Writing in Bed

The story is that Edith Wharton wrote in bed.

Whenever she would finish handwriting a page, she would drop it on the floor. Later, her secretary would gather up the sheets of story and type them.

One must have a method.

Despite the — dare I say it? — privilege inherent in the image of the heiress-author abed with her papers and laying abed with her papers and having an employee follow behind her, it must be acknowledged that Wharton found a system that worked for her. She wrote over twenty novels, countless (well, I’m not counting them) short stories, poems, and essays. If she did it from the comfort of a luxurious bed, can I really fault her for that?

Nope. Not at all. Not even a little.

A lot of writers — present company included — pay very close attention to successful writers’ processes:

Stephen King‘s 2,000-words-per-day is practically gospel now because so many writers quote On Writing.

Hemingway wrote standing up and left his writing at the most interesting part so he’d be excited to get back to it the next day. (Plus that whole “write drunk, edit sober” thing.)

Jane Austen wrote at a small desk in the sitting room and hid her pages of writing if company came over.

Anthony Trollope apparently wrote for two hours in the morning, every morning, before work.

These processes, or schedules, or rituals, or whatever-you-want-to-call them, are all valid. Obviously. Every one listed above is a demonstrably successful writer. But my point is even simpler than that.

They did whatever worked for them.

And that’s the trick. Do what works for you.

Soooooo simple.

Soooooo not simple.

In some ways, knowledge of other writers’ routines is very useful. You understand there is no one way to do this writing thing. Any time of day is valid. Any writing utensil — quill, ink, computer, typewriter — is available. The world is your oyster!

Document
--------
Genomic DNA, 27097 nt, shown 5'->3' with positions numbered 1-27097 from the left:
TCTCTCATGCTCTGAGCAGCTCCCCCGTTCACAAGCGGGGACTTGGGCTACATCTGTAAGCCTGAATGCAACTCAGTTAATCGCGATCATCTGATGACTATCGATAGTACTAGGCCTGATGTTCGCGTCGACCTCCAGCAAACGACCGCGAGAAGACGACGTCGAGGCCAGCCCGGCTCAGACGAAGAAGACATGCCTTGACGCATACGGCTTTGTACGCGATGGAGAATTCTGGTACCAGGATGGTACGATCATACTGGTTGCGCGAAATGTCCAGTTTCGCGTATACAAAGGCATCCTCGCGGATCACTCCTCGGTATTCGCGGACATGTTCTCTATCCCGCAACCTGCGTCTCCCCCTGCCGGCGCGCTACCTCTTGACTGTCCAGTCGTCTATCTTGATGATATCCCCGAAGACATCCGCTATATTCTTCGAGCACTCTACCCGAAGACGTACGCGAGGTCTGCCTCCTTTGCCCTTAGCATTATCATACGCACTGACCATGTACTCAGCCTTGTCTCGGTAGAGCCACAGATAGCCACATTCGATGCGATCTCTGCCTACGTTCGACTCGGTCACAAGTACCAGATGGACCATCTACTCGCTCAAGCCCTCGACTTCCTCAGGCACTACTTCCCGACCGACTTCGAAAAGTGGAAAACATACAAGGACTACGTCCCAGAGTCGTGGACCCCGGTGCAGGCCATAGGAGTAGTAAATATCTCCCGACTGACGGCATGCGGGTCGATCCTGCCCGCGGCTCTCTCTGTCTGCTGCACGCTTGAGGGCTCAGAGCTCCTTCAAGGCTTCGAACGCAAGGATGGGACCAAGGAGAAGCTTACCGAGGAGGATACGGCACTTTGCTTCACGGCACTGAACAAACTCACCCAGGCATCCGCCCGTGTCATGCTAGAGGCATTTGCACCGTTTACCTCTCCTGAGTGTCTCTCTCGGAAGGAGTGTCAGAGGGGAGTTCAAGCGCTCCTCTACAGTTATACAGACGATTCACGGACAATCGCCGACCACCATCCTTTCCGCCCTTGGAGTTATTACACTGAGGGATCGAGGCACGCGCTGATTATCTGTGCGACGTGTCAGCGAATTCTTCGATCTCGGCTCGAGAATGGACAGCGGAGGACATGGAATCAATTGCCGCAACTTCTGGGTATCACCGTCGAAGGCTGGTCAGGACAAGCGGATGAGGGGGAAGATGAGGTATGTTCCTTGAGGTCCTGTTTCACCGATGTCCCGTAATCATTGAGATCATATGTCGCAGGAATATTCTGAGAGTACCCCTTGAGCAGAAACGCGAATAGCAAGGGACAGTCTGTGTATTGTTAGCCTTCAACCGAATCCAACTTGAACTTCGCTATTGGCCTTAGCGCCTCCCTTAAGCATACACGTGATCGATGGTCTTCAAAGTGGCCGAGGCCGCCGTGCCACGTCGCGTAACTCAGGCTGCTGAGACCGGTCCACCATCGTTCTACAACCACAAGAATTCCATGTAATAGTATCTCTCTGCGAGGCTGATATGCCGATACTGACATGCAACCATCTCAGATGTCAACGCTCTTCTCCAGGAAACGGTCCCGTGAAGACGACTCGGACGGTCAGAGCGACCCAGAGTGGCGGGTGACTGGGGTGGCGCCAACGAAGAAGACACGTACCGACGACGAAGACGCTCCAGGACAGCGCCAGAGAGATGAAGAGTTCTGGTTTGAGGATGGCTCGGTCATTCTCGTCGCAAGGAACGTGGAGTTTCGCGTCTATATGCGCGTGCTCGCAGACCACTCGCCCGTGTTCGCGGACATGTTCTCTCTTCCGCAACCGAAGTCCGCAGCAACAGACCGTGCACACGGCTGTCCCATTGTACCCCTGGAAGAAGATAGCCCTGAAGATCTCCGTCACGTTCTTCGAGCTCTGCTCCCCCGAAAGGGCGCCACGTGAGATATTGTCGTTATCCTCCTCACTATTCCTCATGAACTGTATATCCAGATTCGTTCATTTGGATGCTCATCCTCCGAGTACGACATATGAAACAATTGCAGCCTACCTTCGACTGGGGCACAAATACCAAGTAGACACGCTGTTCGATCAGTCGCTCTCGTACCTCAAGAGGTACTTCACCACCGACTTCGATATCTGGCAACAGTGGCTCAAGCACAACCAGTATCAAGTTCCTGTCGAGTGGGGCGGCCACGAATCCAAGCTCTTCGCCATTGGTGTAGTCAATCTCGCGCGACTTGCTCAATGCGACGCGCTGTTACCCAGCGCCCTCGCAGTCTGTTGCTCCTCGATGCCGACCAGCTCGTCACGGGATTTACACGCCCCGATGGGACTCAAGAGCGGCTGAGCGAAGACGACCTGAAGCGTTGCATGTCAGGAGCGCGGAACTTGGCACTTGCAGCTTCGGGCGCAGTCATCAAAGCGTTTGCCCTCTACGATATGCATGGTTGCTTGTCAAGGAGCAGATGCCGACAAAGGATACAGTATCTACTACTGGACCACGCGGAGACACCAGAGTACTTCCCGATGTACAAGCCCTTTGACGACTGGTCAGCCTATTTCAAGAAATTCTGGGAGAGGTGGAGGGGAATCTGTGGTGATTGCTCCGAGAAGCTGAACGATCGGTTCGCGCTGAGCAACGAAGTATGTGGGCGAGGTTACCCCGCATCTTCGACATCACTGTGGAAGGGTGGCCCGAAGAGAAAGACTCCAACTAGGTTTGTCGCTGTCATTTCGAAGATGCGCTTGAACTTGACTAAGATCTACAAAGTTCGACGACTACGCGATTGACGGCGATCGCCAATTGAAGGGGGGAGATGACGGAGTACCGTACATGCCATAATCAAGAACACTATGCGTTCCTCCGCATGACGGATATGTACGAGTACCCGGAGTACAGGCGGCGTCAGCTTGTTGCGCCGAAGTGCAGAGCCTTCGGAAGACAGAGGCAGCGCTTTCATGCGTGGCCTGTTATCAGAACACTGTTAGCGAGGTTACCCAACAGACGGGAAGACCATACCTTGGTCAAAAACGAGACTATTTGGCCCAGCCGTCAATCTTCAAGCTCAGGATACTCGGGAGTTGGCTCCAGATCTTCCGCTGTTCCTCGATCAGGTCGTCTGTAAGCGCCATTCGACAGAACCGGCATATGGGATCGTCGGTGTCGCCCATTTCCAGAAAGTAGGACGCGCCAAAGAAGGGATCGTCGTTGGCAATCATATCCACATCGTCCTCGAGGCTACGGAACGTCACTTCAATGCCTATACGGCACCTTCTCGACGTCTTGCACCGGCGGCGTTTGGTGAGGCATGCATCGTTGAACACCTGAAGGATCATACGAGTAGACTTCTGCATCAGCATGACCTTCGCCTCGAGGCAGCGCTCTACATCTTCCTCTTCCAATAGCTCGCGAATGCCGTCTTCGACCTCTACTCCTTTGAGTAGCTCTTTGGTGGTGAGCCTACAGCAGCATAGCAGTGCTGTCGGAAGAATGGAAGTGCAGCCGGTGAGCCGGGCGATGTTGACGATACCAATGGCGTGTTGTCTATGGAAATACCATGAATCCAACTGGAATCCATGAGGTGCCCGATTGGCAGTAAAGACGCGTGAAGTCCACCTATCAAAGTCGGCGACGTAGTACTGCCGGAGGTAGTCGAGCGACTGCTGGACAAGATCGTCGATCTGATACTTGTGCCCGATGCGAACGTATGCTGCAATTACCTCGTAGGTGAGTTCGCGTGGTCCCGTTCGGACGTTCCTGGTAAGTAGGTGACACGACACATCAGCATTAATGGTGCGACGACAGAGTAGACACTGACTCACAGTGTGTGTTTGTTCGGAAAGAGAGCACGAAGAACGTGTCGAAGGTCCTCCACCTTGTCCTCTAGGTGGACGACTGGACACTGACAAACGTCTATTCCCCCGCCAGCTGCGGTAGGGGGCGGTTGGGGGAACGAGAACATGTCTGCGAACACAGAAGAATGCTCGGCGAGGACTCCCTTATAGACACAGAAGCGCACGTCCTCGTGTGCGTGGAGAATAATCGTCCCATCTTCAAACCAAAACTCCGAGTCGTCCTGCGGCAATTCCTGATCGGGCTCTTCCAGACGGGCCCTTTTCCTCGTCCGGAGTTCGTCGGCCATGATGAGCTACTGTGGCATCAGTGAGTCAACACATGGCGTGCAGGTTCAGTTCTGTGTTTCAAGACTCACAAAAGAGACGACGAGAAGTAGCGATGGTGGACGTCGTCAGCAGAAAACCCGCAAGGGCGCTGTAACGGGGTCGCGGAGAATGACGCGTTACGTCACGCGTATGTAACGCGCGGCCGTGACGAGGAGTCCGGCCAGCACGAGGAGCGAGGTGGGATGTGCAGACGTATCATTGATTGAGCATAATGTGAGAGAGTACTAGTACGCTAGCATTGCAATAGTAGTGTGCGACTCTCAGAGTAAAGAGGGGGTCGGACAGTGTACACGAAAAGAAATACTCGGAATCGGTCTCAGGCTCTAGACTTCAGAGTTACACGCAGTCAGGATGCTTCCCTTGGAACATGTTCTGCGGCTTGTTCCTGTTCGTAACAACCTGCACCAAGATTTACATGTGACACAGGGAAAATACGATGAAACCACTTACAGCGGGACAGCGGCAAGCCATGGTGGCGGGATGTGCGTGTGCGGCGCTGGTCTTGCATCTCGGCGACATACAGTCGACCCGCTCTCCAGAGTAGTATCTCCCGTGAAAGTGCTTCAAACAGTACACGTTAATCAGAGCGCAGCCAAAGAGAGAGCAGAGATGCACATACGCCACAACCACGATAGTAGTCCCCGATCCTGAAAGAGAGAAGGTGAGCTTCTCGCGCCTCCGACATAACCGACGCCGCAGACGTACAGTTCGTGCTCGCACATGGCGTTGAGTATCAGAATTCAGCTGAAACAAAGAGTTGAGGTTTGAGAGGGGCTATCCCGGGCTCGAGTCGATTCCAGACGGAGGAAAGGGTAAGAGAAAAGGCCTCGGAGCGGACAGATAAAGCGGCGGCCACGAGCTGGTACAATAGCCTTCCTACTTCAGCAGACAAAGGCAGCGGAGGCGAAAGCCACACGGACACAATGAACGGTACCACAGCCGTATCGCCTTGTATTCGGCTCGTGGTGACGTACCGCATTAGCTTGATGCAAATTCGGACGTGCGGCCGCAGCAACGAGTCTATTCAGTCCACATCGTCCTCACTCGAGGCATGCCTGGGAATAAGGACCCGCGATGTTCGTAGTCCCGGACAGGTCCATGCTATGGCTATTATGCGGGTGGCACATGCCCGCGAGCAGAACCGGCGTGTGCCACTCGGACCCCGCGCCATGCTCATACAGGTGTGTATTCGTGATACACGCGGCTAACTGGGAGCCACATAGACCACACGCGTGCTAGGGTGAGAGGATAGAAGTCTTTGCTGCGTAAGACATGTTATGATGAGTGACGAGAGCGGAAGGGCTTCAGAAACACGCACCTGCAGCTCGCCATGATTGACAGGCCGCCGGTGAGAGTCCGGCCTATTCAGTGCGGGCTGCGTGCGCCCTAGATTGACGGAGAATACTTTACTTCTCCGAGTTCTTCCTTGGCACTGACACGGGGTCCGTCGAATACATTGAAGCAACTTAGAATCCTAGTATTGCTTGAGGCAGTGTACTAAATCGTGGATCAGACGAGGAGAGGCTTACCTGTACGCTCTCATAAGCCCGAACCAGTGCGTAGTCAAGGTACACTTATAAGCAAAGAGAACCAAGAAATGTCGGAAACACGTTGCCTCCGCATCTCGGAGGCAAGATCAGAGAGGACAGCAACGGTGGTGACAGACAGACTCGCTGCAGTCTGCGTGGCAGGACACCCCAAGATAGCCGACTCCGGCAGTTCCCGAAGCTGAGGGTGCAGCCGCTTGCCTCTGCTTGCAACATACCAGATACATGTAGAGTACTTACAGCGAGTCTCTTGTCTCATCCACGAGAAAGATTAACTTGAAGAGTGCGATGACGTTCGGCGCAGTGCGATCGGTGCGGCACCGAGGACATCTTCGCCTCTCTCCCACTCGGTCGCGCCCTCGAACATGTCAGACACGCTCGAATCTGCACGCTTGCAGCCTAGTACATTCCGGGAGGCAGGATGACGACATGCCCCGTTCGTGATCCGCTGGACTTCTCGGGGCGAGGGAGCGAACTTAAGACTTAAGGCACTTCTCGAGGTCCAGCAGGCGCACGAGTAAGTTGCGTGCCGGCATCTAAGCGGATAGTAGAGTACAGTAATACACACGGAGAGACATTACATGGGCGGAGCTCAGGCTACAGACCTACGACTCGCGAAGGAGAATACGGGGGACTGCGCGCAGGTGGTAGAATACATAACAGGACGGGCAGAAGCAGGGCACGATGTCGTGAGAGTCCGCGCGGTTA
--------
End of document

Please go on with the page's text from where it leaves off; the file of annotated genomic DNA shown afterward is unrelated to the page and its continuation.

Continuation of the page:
But if you choose something, and you’re not flexible, you can fuck yourself.

For example: You determine you’ll write at X amount of words at X time with X implement. You Will Be Disciplined. You Will Have Routine.

Then you oversleep one day and BAM — the bullshit fairy visits you. You Have Failed to stick to the Routine. Thus you are a Shitty Writer. Stephen King writes this way! Ernest Hemingway writes this way! Therefore, if YOU cannot write this way, then you must colossally suck.

It’s just not true.

The bad news is you didn’t get much writing done.

The good news is you figure out that you need to try something different.

I, for example, am no morning lark. My creative engine starts revving around 4:00p.m. and can go pretty steady until 10:00 or 11:00 p.m. I’ve tried to get up early to write. It resulted in shitty, grouchy days and my children wondering why I’m growling at them. I leave the mornings to the birds.

Don’t feel like one person’s way of doing things is the only way. And don’t let anyone prescribe anything to you, unless they’re a doctor and you need medication. Just figure out your way of getting words on the page.

But, if a writer has discussed their process and something in it resonates with you — steal it, take it for a drive, see if it works for you too.

For example, I’ve determined that I should spend at least 10 minutes a day writing…and I’ve taken to bringing my notebook with me to bed, much like Wharton. Maybe I write before bed, or right after I wake up. But words are getting down, so that’s a good thing for me.

Just wish I had a secretary to type it all up for me….